Scott Rao on The Flick - Page 10

Discuss roast levels and profiles for espresso, equipment for roasting coffee.
Mile High Roaster

#91: Post by Mile High Roaster »

[creative nickname] wrote:I've seen a wide variety of complicated suggestions for what should be done with airflow since I started roasting. I've also rarely seen convincing explanations of why those suggestions are best. It seems to me that if the air setting was high enough to begin with, there is no reason why leaving it alone should lead to a smoky roast. I certainly haven't noticed that kind of flavor defect since I started leaving airflow alone (and I always run it at 50% or higher). I also feel like leaving airflow alone leads to temperature data that is easier to interpret in a valid and reliable way. But I will admit that I have never compared two otherwise similar roasts, with one having constant airflow and the other increasing, to try to isolate the impact of that variable by itself. Maybe we should start another thread? Or else make airflow effects the focus of a future R&L thread?
I built my own drum roaster and have been experimenting a lot with airflow, trying to conceptualize the basis for adjusting higher or lower during the roast.
Lately, I have been pursuing the idea that airflow in a solid drum plays a prominent role in controlling conductive heat transfer, from the standpoint that with any decent sized batch a large number of beans are pinned against the drum under a dog-pile of other beans; higher rates of airflow seem to allow the beans to cook very, very evenly toward the end of roast when temperatures are very, very high-- when high temperature gradients can easily lead to uneven cooking like scorching or instantaneous over-roastng of the bean's surface. So, early in the roast, high airflow is less necessary because the beans are generally not as sensitive to scorching.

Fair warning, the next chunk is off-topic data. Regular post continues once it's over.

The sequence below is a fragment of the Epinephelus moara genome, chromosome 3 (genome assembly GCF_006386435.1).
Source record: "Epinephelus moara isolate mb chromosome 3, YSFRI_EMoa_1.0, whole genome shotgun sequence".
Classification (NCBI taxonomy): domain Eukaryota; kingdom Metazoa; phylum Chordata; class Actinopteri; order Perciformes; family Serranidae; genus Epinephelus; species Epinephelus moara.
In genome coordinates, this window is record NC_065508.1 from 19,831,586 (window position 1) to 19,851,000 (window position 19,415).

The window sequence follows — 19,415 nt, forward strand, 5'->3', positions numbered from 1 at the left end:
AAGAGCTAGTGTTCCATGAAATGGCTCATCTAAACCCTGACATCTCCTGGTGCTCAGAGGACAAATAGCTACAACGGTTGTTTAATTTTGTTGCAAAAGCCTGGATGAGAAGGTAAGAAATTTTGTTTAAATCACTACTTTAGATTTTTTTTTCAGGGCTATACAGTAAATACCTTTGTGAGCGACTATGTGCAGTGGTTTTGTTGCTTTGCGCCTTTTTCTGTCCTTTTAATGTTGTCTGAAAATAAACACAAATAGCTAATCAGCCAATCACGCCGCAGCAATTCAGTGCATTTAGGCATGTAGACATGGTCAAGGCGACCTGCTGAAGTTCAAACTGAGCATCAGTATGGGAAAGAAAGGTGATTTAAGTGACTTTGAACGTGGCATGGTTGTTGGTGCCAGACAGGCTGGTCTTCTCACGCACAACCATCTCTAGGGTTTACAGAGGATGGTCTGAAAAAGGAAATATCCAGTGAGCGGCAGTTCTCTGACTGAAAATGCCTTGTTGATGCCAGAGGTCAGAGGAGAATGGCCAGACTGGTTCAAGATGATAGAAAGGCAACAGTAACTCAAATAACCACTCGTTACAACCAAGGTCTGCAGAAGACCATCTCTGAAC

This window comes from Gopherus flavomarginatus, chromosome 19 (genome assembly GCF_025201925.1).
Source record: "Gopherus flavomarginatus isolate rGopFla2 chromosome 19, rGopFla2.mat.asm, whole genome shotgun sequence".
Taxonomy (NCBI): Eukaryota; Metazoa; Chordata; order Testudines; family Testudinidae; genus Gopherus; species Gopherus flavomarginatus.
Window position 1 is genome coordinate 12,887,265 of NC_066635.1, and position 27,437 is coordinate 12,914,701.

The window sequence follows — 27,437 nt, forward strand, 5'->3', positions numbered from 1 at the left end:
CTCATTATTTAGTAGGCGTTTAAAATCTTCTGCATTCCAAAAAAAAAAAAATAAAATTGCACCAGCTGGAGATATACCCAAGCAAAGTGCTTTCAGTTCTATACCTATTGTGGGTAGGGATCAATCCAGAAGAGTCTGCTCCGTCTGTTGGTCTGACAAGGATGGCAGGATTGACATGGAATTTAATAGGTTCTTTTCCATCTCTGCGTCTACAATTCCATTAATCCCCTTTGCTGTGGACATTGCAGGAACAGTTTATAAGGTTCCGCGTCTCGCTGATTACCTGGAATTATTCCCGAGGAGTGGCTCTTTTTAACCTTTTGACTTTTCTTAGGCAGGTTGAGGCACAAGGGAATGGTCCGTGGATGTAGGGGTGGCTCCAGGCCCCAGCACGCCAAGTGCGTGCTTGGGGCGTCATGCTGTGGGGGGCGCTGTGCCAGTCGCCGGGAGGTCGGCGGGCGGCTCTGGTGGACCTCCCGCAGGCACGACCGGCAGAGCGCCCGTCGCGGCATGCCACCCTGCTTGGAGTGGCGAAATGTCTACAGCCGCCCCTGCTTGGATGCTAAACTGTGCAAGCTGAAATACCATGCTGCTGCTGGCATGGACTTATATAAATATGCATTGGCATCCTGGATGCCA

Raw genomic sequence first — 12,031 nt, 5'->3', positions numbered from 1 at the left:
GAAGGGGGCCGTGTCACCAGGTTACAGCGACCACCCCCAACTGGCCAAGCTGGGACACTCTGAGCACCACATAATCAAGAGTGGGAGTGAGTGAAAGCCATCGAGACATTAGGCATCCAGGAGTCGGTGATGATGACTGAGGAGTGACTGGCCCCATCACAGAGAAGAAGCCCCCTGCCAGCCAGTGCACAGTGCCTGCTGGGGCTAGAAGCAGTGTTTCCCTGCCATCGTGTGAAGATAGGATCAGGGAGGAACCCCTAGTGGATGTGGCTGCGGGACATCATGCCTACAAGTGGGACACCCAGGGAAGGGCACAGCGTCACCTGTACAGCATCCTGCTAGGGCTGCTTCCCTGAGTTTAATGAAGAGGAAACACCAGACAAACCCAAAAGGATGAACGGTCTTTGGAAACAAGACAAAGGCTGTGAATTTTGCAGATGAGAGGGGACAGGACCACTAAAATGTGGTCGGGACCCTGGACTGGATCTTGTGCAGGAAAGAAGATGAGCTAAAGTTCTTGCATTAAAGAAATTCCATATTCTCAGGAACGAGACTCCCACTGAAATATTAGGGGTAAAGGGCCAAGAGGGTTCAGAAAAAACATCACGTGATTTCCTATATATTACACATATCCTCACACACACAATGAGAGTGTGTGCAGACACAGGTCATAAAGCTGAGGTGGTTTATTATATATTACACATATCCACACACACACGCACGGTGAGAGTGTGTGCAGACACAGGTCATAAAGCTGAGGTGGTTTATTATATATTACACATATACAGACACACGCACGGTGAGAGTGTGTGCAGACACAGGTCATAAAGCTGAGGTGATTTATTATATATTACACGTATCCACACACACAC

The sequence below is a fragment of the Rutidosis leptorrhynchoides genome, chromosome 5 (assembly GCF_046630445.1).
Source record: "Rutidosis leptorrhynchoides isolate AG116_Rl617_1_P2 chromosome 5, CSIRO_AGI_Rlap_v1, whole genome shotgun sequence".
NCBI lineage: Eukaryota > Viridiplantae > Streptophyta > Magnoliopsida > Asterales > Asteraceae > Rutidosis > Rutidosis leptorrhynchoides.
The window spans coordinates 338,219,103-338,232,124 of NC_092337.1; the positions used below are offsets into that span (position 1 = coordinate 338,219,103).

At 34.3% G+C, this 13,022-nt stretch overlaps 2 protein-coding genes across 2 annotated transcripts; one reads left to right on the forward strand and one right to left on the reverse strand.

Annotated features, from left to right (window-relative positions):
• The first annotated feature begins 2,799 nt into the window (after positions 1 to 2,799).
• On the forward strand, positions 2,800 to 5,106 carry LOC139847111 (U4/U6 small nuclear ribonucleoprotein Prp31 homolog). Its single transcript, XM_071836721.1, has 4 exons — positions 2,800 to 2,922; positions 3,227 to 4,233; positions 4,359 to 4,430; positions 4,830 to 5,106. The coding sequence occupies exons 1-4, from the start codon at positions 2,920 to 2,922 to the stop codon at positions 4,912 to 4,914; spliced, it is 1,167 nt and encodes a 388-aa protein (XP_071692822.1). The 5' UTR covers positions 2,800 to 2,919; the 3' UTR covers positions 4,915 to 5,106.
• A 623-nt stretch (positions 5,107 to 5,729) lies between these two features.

The other wrinkle is that, in my experience, hammering the beans with a direct blast of hot air in the name of "increasing convection" causes some harsh, hollow flavor defects. The reasons for this happening are not entirely clear, but my experience is like this time and time again.

What this has lead me to is using very low RPM (16 RPM with an 8" drum) in combination with very high airflow (just below sucking beans out of the drum at highest setting- 100%), adjusted upward incrementally (25% to yellow, 50% to just before first, 100% to end of roast). What I aim to achieve here is to reap the benefit of the scorch-free roasting environment that a highly convective environment can offer, combined with doing my best with low RPM to keep the beans from being lofted up and directly ravaged by the hot airstream, as well as reserving the highest levels of airflow for later stages of the roast when scorching is more of a concern.

The results? The roasts done this way develop extremely evenly with a nice, controllable profile via ET setpoints with perfect surface appearance. Coffee tastes really good to me.

What I'm really beginning to consider now is that the "smokiness" folks often attribute to low airflow roasts is incurred not from contact with roast smoke, but from uneven, scorched bean surfaces due the lack of even heat transfer that a highly convective environment can facilitate, and which depends upon higher airflow.